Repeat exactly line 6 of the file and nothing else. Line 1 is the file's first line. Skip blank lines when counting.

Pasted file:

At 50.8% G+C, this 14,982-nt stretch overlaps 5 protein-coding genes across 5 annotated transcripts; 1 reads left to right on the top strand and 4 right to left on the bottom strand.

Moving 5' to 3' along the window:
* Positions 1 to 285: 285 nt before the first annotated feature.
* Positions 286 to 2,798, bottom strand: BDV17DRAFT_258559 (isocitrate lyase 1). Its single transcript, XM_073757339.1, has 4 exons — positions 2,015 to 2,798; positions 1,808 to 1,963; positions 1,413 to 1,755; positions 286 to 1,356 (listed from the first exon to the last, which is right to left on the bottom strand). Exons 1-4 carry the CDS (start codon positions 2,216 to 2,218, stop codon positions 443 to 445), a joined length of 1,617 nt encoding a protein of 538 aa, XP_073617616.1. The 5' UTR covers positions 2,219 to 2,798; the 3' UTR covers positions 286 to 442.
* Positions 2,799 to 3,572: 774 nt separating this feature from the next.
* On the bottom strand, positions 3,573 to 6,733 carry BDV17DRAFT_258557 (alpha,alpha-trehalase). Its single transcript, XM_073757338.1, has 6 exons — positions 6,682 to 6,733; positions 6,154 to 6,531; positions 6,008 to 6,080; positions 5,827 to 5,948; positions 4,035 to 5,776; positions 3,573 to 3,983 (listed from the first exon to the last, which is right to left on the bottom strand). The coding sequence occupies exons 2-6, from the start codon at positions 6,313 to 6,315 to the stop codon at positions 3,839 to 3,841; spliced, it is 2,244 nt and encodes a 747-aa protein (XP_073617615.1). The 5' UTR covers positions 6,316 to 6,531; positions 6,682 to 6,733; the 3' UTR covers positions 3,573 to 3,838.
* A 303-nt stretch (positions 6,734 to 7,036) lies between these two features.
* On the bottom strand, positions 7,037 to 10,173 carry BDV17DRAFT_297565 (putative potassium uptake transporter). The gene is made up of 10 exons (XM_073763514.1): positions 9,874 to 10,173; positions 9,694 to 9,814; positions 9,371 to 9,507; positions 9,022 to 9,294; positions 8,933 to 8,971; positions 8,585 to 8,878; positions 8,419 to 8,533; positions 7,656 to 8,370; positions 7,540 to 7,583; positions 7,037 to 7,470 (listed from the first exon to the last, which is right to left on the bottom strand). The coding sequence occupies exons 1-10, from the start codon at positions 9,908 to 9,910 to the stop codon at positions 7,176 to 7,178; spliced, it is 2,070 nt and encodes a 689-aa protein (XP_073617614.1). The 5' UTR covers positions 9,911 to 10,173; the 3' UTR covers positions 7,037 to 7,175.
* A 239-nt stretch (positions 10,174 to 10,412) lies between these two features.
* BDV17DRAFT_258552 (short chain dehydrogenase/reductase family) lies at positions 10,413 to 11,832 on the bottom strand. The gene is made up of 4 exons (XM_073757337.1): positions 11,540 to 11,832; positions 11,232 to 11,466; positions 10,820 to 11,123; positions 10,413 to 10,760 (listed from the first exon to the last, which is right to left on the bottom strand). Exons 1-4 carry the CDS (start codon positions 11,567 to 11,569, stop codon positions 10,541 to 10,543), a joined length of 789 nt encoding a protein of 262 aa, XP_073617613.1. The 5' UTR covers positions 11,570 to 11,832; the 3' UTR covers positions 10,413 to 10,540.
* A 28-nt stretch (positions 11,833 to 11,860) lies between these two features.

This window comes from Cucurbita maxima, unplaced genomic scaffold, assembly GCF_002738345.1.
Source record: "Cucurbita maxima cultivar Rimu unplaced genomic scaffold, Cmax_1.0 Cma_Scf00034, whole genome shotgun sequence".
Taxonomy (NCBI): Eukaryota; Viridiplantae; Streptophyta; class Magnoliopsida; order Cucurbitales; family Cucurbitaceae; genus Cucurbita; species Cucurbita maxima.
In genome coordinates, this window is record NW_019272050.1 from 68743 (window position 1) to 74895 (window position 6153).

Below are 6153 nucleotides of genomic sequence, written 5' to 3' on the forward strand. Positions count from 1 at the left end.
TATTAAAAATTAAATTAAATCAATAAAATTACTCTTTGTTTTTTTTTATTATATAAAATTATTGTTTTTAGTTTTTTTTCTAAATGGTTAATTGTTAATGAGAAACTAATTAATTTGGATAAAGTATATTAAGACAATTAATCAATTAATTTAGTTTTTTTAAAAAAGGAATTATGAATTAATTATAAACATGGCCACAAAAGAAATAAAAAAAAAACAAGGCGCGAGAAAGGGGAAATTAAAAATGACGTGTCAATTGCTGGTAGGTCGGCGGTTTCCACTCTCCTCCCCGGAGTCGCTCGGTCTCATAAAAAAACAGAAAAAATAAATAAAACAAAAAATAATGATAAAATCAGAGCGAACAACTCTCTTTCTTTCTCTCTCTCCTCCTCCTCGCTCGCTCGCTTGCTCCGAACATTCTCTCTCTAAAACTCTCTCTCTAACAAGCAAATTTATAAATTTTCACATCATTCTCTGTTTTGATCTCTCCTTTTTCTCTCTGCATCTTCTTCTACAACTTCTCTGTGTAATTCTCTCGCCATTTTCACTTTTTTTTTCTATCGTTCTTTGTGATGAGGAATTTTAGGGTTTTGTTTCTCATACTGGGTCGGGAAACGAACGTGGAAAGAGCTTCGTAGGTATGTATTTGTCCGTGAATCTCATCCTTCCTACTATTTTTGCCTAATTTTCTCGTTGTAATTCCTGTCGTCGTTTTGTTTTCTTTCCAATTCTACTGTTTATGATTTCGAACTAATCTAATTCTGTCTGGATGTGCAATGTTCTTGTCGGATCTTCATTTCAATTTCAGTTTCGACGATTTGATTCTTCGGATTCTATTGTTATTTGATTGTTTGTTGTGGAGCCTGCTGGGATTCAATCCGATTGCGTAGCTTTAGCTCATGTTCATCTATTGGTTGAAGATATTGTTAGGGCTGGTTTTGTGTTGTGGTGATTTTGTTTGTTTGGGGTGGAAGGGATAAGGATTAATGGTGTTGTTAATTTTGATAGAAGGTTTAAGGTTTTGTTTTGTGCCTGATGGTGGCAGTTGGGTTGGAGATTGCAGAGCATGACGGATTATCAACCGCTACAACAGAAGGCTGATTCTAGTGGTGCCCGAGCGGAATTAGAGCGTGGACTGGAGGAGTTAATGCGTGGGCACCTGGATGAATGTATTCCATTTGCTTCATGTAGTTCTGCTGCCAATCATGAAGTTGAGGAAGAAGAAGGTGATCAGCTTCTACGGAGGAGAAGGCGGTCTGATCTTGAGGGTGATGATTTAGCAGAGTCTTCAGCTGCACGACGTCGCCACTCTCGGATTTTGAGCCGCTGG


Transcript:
* On the bottom strand, positions 3,573 to 6,733 carry BDV17DRAFT_258557 (alpha,alpha-trehalase). Its single transcript, XM_073757338.1, has 6 exons — positions 6,682 to 6,733; positions 6,154 to 6,531; positions 6,008 to 6,080; positions 5,827 to 5,948; positions 4,035 to 5,776; positions 3,573 to 3,983 (listed from the first exon to the last, which is right to left on the bottom strand). The coding sequence occupies exons 2-6, from the start codon at positions 6,313 to 6,315 to the stop codon at positions 3,839 to 3,841; spliced, it is 2,244 nt and encodes a 747-aa protein (XP_073617615.1). The 5' UTR covers positions 6,316 to 6,531; positions 6,682 to 6,733; the 3' UTR covers positions 3,573 to 3,838.